Red Bull Rampage: Take Adrenaline by the Horns

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The Red Bull Rampage ranks as one of the most gnarly action sporting events in the world. Riders take on declines at epic angles, forging their path down treacherous trails without an ounce of fear.

This invite only mountain biking event features a special breed of athletes that have the guts to take on insurmountable feats of competition. Having the highest level of skill to handle this course is a given. Being downright insane might as well be a qualifying trait for invitees. Let’s take a look at the history of this heroic event and what to look forward to with this year’s competition.

Red Bull Rampage History

For 17 years the Red Bull Rampage has awed the world with its life-threatening tracks and mammoth tricks. 2001 was the year the event had kicked off for the first time. It was a period where the popularity of the sport was so miniscule, that maybe 100 people were there to watch. Fast forward nearly two decades and the event has become one of the most anticipated cycling contests in the world.

The Rampage mountain biking event is held just outside of Zion National Park in the hills of Virgin, Utah. In Utah, Rampage riders face the ultimate test of bravery, grit and skills that an individual can display on two wheels. For most mountain bikers, taking on steep hills and sketchy paths requires some major scouting and a ton of pumping brakes to safely reach the bottom. The athletes that take on the Rampage are scouting out those wicked turns and mounds to figure out how they can land a 360 or backflip over them. Brakes are just about the last thing they are thinking of.

Although it doesn’t take place in Kansas, it truly is the point of no return. Even the most miniscule mistake can lead to a ruined run and ruined anatomy. Wind is the biggest enemy for these athletes. Being swayed a few inches in one direction going off a jump can prove detrimental to their entire run.

“The sport is so dangerous that Red Bull themselves had previously held off in past years for the safety of the riders.”

Athletes went from conquering 10 to 12 foot jumps in 2001, to sticking landings off 40 to 50 foot cliffs today. But the company couldn’t deny the demand of the sport’s popularity and influence. The Red Bull Rampage has skyrocketed into one of the most beloved action sporting events year after year.

Kelly McGarry in the 2015 Red Bull Rampage

New Rules for Red Bull Rampage 

In an effort to make the sport as raw as possible, Red Bull implemented a few new regulations starting at Rampage 2016. Wooden jumps and ramps are now banned from the course which had previously been used to enhance each run. Instead, riders are assigned two dig team members who help in creating natural jumps and landings with shovels, picks and the southwest dirt. Sandbags are rationed out to each athlete and can be used to create safer takeoff and landing points to improve their tricks.

Even with the new regulations, riders still refrain from completing full practice runs before the actual heat. It’s just flat out too dangerous. They are saving everything they got for that adrenaline rush come game time. And it doesn’t disappoint. Year after year the Rampage experiences some element of new tricks and records without signs that it will be slowing down anytime soon.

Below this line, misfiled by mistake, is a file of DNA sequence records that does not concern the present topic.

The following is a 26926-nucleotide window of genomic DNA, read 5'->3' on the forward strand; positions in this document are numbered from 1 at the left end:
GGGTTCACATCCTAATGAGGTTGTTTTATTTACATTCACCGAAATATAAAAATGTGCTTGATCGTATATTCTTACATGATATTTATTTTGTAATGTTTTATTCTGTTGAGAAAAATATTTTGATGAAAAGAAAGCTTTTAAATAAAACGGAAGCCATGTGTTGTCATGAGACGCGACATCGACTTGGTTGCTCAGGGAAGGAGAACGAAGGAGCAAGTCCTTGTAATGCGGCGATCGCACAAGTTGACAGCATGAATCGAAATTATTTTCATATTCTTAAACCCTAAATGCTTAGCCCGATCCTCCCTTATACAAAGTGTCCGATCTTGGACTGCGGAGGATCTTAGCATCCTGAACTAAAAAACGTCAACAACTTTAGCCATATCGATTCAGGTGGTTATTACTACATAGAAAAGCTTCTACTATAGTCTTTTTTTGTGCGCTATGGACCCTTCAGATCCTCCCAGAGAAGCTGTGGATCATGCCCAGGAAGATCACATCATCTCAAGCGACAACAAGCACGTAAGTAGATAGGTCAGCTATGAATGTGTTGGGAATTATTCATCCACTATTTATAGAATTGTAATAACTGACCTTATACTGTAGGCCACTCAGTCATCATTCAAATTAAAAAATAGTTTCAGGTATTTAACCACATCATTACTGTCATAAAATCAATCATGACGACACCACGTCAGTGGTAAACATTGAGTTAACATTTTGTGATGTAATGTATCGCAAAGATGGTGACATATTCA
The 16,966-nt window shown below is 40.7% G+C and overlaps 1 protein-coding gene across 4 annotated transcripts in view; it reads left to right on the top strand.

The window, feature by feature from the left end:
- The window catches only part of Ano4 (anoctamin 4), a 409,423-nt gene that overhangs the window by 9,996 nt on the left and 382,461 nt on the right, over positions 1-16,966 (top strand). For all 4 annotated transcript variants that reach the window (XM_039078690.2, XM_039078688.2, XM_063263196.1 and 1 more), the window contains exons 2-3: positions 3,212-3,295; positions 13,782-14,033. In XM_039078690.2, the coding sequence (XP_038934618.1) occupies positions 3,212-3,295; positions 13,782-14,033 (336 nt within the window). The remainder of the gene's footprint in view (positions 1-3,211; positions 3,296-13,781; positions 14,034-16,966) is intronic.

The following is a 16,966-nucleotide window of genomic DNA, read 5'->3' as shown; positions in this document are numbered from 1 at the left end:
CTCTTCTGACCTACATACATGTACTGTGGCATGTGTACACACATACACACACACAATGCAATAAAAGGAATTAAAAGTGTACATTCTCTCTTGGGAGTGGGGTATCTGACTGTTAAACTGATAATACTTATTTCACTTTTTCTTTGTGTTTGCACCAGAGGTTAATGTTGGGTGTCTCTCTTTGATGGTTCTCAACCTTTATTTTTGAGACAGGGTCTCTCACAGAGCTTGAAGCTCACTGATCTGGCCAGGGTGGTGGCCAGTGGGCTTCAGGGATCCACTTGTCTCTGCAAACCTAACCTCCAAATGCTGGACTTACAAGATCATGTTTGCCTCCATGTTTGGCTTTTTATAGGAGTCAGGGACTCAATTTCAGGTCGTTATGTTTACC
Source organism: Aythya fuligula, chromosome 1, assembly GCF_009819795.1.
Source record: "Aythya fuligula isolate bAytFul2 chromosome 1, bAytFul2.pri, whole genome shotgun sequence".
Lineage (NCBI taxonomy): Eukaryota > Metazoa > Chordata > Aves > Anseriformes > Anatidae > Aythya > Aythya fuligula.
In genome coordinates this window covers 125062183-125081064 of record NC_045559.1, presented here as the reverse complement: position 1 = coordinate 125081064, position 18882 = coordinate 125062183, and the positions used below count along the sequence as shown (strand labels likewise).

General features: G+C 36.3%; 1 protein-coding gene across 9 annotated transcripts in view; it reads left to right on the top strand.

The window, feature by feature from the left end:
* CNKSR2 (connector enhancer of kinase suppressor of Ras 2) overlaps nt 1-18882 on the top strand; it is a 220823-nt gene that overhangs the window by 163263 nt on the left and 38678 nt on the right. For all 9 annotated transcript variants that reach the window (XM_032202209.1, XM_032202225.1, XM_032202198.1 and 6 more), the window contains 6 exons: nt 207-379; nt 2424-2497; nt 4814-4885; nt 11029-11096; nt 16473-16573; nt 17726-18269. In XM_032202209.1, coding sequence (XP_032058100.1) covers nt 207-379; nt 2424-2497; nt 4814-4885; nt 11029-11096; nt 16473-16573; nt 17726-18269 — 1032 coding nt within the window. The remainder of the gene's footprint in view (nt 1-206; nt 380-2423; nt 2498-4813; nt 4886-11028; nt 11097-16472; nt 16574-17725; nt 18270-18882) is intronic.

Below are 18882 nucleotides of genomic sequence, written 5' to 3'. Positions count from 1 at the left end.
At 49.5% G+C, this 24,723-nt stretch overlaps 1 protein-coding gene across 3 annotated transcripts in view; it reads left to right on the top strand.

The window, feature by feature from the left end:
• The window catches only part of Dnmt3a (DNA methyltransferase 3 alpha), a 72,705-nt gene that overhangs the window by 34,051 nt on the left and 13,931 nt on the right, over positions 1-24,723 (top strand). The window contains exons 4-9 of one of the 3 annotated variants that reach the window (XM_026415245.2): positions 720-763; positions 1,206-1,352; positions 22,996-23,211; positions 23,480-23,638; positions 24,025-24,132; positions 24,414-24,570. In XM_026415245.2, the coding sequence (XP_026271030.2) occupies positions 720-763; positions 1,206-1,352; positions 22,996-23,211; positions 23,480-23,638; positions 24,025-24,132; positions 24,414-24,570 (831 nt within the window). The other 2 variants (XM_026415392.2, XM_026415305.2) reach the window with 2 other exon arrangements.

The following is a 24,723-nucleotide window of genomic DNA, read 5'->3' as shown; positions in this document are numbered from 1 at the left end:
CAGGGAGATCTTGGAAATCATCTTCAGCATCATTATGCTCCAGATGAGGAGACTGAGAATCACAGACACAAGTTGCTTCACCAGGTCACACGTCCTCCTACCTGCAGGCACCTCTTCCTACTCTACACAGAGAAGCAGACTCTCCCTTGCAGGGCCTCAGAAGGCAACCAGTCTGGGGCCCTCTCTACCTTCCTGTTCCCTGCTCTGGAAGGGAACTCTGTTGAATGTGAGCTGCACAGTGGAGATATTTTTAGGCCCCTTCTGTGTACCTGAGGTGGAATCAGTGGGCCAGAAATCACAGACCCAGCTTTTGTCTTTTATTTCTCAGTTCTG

2016 Rampage champion and two-time event winner, Brandon Semenuk, drilled a one-footed can-can backflip over the largest jump on the track. His legendary performance only hypes up 2017’s event in hopes of seeing tricks that are nearly impossible to perform. Double backflips, flat-spin 360s and effortless landings on steep drops will all be featured on a course that any average human being would respond to with the two words “F*** that.”

Who are the Rampage Athletes?

Red Bull Rampage competitors aren’t just some recreational mountain bikers that will do anything for a cash pot. They are masterful artists who have perfected the craft of pinpoint precision and flawless body control. Many of the invitees feature greats from the world’s top downhill racers. Yet even some of the greatest riders in history have declined to compete in such a risky event. Four-time World Cup champion and top U.S. downhiller, Aaron Gwin, has openly admitted to decline the offer due to the danger level of the competition. And there have been plenty of others who have followed suite.

But the elite riders who are deranged enough to compete will battle it out on the menacing downhill red rocks to perform their best tricks and gnarliest lines. Be sure to check out all the action on Red Bull TV to appreciate what kind of audacity these athletes possess. October can’t come any sooner!

Feature image:  Andreu Lacondeguy in Red Bull Rampage the biggest freeride event of the year. Photo credit: Red Bull 

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Harry R Bennett III

Harry R. Bennett III is a Los Angeles native who grew up addicted to playing sports. His love for the game of baseball eventually landed him several scholarships to play college ball across the United States. After receiving his B.A. in journalism, he pushed himself out of his comfort zone and moved to New York City in an effort to pursue his passion in the sports industry. Bennett has worked with major companies such as Fox Sports and Major League Baseball and has written for several online publications covering a variety of sports content. Although his playing days are over, he enjoys the endless pursuit of competition from athletics and action sports. In his free time, Harry can be found surfing, snowboarding, golfing, playing basketball and selling homes in Brooklyn. Follow him on Instagram @hb3_estates

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